What do you want in life?
Since my multi-month-long vacation has ended, I’ve been back to work and in a steady routine again. Which mostly includes work. Also featuring a healthier diet, regular gym visits and occasional reading and writing. It feels like months since I’ve picked through a book. I’ve currently been reading ‘the monk who sold his Ferrari’. A nice story-style personal development book. I must admit, over the last few years I’ve started to see personal development books more as mental masterbation than anything else. Spewing the same ideas again and again. Thankfully, I’ve actually put into action at least one of the lessons or suggestions from the book. Meditation.
I’m not new to meditation. I randomly took a university course on mindfulness and positive psychology in my academic years. And a good chunk of the class had to do with meditation. But it’s been a while since I regularly practiced. Highly recommended, it’s a great way to answer the question of ‘what do you want‘ for yourself.
Is meditation good for your health?
Now, to get to the point of this post. There’s something about sitting in silence or to the soft hymn of a guided audio track / monks chanting, and focusing on nothing but your breathing that gets the mind working clearly. Since I’ve been regularly practicing I’ve come to realize something that’s been said for centuries and is pretty much a cliche at this point; Much of what you want or need is already within you. Now stay with me, I know it’s not a new concept. But perhaps reading how I arrived at the realization for myself can help you see your situation in a new light.
It’s like personal development books; they all say similar things. But the unique method of delivery can sometimes spark something within you. And that’s what we’re all after, isn’t it?
To help you understand how I asked myself ‘what do you want?’ and I arrived at the conclusion; I already have what I was looking for. I need to bring you back a few months to a trip to the Philippines.
Should I travel to the Philippines?
July I visited the touristy island of Palawan in the Philippines. Yes I did the tours, patronized the party hostels and put my liver through hell. I also rented a bike to drive to each of my destinations over the entirety of the trip. There were many stretches of 4 or 5 hour long drives, making my way through tiny villages many people either sleep through or don’t get the connection of smiles when you drive slowly by on a bike or stop for food or water. Something about how happy each person was that I saw, or how friendly every local I spoke to was, made me truly fall in love with the country. And man, these people were poor as I’ve ever seen human beings. Living in tiny huts along the road. No running water, having power seemed 50/50. But they seemed to have so much joy and happiness.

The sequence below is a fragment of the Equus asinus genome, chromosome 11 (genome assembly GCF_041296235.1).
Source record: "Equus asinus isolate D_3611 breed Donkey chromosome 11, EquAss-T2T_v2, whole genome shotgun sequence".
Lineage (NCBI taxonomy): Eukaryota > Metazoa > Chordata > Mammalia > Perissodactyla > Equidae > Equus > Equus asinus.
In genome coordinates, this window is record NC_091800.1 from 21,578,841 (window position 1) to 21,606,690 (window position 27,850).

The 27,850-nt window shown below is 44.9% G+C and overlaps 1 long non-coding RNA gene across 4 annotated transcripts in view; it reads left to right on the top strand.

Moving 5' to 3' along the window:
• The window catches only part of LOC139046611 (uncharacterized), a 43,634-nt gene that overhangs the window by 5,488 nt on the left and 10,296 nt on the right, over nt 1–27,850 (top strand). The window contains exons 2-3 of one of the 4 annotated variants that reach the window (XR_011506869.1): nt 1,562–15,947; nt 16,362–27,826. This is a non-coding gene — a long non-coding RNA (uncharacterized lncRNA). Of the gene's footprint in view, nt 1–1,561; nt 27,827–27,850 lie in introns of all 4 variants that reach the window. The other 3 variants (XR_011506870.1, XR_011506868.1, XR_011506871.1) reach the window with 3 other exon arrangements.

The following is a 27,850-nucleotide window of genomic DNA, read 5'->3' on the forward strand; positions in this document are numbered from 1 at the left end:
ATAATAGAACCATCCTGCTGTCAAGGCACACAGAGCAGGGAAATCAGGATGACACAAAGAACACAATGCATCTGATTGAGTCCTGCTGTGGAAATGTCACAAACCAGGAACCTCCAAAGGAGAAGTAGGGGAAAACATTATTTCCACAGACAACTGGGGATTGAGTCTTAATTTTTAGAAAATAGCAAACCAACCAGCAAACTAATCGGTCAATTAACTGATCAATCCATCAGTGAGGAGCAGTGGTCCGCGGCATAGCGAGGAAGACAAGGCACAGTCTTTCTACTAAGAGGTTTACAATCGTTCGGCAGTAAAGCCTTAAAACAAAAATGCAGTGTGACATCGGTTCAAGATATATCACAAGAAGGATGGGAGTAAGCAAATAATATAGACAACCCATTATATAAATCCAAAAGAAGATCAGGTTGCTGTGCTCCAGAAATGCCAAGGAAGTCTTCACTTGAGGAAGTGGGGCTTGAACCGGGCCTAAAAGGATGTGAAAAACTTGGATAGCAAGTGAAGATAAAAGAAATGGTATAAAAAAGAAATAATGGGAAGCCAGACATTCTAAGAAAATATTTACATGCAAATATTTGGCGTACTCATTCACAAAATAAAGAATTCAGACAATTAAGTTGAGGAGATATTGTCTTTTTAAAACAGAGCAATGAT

At one the hostels, I spoke to an older man and he told me of his travels, living in Lao and buying school supplies / equipment for villages deep in the jungle to help them. Just out of his own pocket. He said it was the most rewarding feeling he’s ever encountered.
What do you want? It it true happiness?
From this trip I learned the highest level of happiness is found through giving back to others. Sex, drugs, money, power, success.. these are fun and invigorating. But the buzz wears off, some sooner than others. True lasting happiness is achieved through giving back.
I came back from the trip with a new outlook. Wondering how I could start to give back. Start a charity? A gofundme? Start throwing part of my investment money each month in a worthy cause? I’ve had a few opportunity to give money away to others who need it more over the last few months. Tried to spread this message to other people that would listen when I had the chance. And I still plan to orchestrate a way to support the Philippines in a way that won’t go to a corrupt government or charity that barely uses proceeds for actual help.
But while meditating, I realized I already have a way to give back and help others. And many at that. Each week my presence touches over 800 children. Helping them to understand a new language that can help them to also travel the world and make further impact. I couldn’t believe I’d never truly considered this.
Teaching ESL is a great way to make a difference in the world
Truth be told I still have a hard time considering myself a teacher. My primary motivations for teaching aren’t because I love kids. But now I realize I have within my grasps a way to meet my financial goals, ability to see the world as I’ve always wished and make an impact altogether.
Over the last year I’ve been deep in my head considering my next move, to get out of teaching. So I can start working on my life’s mission. While all along I may have had what I was looking for. Financially, I am able to save what’s comparable to the starting salary of the professional position I was originally planning to pursue after teaching. (And after 4-5 years of further education and low level experience gathering). Travel wise.. What other job allows you to travel 2-3 months a year?
Seriously, why am I trying to get out of something that offers me everything I am looking for?
The future remains unseen
I don’t know how far I will take teaching English. But I do know I have the ability to use my current position to make a difference if I wish to. So I suggest to you to start meditating. Or start doing something you’ve been thinking about for awhile. See where it takes you.
I also challenge you to look into your own situation, ask yourself what do you want? And to really notice how green the grass is on your side of the fence. And if you already have what you are looking for.
I would love to hear what you find in the comments. And if teaching English abroad interests you, please contact me to see if it’s possible for you.